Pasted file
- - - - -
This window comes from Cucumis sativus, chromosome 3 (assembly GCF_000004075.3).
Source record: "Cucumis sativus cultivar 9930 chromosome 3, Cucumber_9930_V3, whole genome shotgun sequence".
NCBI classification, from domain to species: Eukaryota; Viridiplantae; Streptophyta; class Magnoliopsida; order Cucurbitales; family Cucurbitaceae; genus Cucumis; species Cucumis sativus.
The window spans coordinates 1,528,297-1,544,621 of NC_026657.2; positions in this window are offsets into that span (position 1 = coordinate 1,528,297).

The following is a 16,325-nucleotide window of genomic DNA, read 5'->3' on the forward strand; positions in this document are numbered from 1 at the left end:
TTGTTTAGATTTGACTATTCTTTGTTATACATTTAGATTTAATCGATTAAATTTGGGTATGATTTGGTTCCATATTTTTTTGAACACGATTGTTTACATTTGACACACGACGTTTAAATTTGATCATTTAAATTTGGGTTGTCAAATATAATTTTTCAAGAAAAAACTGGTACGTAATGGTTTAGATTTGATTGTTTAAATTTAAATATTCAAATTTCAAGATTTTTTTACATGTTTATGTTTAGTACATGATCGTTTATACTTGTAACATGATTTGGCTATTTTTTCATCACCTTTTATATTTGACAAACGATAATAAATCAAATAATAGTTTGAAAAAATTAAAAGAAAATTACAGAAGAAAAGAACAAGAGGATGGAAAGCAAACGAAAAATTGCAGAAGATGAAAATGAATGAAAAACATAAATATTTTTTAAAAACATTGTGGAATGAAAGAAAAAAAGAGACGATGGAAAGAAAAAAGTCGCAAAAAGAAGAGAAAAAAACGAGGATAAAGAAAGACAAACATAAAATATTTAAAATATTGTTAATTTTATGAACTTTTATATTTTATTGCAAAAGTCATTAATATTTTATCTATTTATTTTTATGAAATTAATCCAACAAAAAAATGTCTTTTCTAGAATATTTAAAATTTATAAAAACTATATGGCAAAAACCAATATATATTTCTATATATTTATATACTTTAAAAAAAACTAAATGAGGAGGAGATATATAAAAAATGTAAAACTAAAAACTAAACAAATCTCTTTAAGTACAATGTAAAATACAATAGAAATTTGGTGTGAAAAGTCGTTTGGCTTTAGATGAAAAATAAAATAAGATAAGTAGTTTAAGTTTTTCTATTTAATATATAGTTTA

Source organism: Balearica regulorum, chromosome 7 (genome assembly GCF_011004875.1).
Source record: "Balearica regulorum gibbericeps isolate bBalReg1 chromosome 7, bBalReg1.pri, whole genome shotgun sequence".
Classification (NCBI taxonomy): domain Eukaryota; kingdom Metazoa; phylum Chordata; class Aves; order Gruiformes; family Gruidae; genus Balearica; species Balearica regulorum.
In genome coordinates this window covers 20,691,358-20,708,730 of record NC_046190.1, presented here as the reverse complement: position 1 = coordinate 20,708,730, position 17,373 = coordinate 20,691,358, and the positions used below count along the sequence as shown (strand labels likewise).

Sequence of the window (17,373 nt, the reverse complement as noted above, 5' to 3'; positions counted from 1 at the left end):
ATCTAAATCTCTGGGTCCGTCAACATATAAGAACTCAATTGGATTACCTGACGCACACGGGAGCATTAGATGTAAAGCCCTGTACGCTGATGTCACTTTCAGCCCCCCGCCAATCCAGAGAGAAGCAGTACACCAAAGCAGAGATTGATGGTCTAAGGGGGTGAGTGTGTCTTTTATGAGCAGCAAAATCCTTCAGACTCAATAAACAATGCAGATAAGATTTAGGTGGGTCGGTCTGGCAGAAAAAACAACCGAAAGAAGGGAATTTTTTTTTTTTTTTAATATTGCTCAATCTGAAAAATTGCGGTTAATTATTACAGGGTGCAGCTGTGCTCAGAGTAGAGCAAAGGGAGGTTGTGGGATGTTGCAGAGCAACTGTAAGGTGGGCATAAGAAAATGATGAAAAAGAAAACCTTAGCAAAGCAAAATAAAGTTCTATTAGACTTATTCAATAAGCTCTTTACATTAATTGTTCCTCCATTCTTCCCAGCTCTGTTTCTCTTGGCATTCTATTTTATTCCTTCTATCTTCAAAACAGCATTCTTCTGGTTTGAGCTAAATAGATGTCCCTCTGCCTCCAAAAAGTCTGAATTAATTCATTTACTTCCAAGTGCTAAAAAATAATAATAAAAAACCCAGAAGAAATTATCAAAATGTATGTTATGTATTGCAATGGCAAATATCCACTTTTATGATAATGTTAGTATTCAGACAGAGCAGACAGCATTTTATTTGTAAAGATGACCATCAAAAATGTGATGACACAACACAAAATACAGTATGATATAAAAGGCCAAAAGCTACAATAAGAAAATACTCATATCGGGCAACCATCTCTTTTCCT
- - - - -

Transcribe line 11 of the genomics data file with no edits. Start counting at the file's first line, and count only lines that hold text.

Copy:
Sequence of the window (17,373 nt, the reverse complement as noted above, 5' to 3'; positions counted from 1 at the left end):